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Embryonal tumor with multilayer rosettes (ETMR) is a rare and aggressive pediatric brain tumor. The tumor occurs primarily in young children, typically 4 years of age and younger. The tumor may occur in any part of the central nervous system, with the majority occurring in the top part of the brain (supratentorial), fewer in the lower part (infratentorial), and rare cases in the spinal cord.
The hallmark genetic finding of ETMR is the presence of an abnormality called C19MC amplification. C19MC amplification is generally felt to be critical to the biology of ETMR, but is not present in all cases of the tumor. Both ETMRs with and without C19MC amplification share similar biology and appear to have the same clinical behavior.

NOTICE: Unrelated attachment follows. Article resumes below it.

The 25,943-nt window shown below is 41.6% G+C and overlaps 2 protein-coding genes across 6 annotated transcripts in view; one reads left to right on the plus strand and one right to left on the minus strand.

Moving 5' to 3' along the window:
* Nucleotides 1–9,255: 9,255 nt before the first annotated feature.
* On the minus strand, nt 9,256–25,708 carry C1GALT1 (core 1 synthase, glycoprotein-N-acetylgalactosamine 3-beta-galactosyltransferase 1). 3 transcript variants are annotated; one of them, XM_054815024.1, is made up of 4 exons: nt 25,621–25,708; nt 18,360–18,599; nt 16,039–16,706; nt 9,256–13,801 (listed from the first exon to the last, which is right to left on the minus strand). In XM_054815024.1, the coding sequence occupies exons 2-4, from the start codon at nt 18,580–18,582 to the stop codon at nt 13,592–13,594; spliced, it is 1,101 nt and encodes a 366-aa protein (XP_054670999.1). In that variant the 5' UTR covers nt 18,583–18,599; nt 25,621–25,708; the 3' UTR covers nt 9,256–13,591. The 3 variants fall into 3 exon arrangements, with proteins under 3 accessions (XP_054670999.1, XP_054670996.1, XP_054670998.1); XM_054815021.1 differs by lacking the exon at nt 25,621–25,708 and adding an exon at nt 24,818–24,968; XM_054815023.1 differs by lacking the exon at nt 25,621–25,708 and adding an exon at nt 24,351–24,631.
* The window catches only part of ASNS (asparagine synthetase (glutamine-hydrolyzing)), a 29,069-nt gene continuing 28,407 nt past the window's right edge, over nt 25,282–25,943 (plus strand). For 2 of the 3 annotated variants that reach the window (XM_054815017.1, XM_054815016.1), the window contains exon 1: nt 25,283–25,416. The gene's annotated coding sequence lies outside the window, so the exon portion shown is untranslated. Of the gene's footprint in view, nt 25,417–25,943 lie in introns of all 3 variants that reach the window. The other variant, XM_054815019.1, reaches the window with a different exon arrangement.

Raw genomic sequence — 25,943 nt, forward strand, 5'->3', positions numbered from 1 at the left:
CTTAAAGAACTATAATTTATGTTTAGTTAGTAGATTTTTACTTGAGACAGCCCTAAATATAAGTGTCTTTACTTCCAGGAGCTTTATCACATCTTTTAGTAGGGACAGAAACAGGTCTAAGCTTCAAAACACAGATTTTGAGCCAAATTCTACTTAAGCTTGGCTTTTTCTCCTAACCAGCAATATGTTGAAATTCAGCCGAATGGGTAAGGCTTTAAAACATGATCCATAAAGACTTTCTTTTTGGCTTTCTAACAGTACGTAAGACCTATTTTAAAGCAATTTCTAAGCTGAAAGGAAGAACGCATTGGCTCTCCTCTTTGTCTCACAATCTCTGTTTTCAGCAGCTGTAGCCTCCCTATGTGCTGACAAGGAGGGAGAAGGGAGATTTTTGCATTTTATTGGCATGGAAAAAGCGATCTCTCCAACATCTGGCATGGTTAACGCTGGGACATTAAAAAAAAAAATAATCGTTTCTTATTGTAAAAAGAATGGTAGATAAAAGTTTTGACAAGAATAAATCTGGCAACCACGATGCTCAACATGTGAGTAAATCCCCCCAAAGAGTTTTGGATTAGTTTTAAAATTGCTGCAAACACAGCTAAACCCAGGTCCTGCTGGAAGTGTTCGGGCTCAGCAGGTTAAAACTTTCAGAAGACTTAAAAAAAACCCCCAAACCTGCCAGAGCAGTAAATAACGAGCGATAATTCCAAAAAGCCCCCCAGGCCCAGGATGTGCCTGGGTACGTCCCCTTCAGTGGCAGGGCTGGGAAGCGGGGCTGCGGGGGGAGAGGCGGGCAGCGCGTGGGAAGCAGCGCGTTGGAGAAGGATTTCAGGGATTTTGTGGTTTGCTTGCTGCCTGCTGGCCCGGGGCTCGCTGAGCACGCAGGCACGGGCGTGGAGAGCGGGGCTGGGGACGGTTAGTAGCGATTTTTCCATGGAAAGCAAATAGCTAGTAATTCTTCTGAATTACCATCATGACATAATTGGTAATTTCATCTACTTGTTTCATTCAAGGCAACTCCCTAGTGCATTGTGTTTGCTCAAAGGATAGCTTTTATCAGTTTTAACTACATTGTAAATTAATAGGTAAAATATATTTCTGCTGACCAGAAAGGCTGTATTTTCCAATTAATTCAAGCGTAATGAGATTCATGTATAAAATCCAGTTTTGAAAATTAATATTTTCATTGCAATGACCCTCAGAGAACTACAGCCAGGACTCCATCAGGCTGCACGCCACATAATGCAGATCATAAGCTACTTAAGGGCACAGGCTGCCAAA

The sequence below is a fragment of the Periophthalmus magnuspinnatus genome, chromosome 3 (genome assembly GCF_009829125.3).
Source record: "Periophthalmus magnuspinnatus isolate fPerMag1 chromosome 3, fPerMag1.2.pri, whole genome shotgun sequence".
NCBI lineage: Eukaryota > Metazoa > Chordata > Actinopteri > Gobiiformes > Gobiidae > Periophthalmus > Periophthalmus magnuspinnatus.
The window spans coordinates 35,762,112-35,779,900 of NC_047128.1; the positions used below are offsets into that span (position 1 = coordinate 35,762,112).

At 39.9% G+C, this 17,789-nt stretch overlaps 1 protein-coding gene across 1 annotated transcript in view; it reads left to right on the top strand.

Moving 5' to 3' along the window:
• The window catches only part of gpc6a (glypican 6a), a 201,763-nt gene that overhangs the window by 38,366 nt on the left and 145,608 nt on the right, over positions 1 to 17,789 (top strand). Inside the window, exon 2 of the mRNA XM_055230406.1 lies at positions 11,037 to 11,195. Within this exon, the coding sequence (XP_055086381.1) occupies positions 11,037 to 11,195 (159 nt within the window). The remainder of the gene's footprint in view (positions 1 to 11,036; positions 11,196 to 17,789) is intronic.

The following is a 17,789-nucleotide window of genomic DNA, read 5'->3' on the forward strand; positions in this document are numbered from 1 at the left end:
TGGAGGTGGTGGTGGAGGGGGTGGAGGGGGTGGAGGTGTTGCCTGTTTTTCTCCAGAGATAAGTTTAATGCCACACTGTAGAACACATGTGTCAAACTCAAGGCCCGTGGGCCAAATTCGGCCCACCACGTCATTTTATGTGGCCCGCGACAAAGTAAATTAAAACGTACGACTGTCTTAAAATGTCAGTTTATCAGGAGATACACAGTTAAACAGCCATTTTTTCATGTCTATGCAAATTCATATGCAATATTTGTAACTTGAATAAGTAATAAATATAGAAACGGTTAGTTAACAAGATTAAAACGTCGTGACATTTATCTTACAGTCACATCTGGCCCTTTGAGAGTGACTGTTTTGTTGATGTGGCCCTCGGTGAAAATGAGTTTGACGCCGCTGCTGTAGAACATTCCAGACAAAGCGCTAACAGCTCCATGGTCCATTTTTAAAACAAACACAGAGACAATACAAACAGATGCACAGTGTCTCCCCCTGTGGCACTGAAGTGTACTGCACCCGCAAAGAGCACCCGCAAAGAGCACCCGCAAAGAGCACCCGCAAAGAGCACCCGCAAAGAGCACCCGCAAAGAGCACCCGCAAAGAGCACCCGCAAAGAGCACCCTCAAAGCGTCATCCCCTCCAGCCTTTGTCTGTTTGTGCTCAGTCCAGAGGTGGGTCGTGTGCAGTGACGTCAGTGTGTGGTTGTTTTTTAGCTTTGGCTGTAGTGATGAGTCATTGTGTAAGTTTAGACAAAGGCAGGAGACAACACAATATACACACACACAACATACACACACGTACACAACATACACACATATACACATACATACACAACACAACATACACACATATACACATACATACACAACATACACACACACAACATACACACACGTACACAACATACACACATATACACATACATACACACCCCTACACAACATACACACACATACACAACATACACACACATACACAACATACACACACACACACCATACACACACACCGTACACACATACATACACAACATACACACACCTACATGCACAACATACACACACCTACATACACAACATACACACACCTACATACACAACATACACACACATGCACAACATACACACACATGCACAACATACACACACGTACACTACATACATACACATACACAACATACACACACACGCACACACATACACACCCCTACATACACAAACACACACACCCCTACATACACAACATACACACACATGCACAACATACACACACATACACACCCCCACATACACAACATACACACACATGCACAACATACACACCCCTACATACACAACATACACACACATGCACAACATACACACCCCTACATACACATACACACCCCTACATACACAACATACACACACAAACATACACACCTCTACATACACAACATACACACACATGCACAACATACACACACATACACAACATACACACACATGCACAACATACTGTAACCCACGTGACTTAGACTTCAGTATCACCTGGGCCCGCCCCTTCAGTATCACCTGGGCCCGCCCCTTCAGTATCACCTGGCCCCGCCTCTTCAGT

ETMR also displays overexpression of the RNA-binding protein LIN28A. LIN28 plays a critical role during embryonal development and may be important in the formation of cancer stem cells. Many therapies fail to fully eradicate cancer due to their inability to kill cancer stem cells, which go on to initiate tumor relapse, promote metastasis, and create resistance to chemotherapy and radiation therapy. The fundamental role of LIN28 in ETMR makes it an attractive biologic target for potential treatment.
ETMR follows an extremely aggressive course with overall survival times reported in the 5 to 30 month range. A medical paper of the French experience with these tumors detailed the cases of 38 children diagnosed with ETMR. These patients were found to have a 1-year event-free survival 36% and a 1-year overall survival of 45%. This data clearly demonstrates that new treatment approaches are needed for ETMR to change the course of this disease.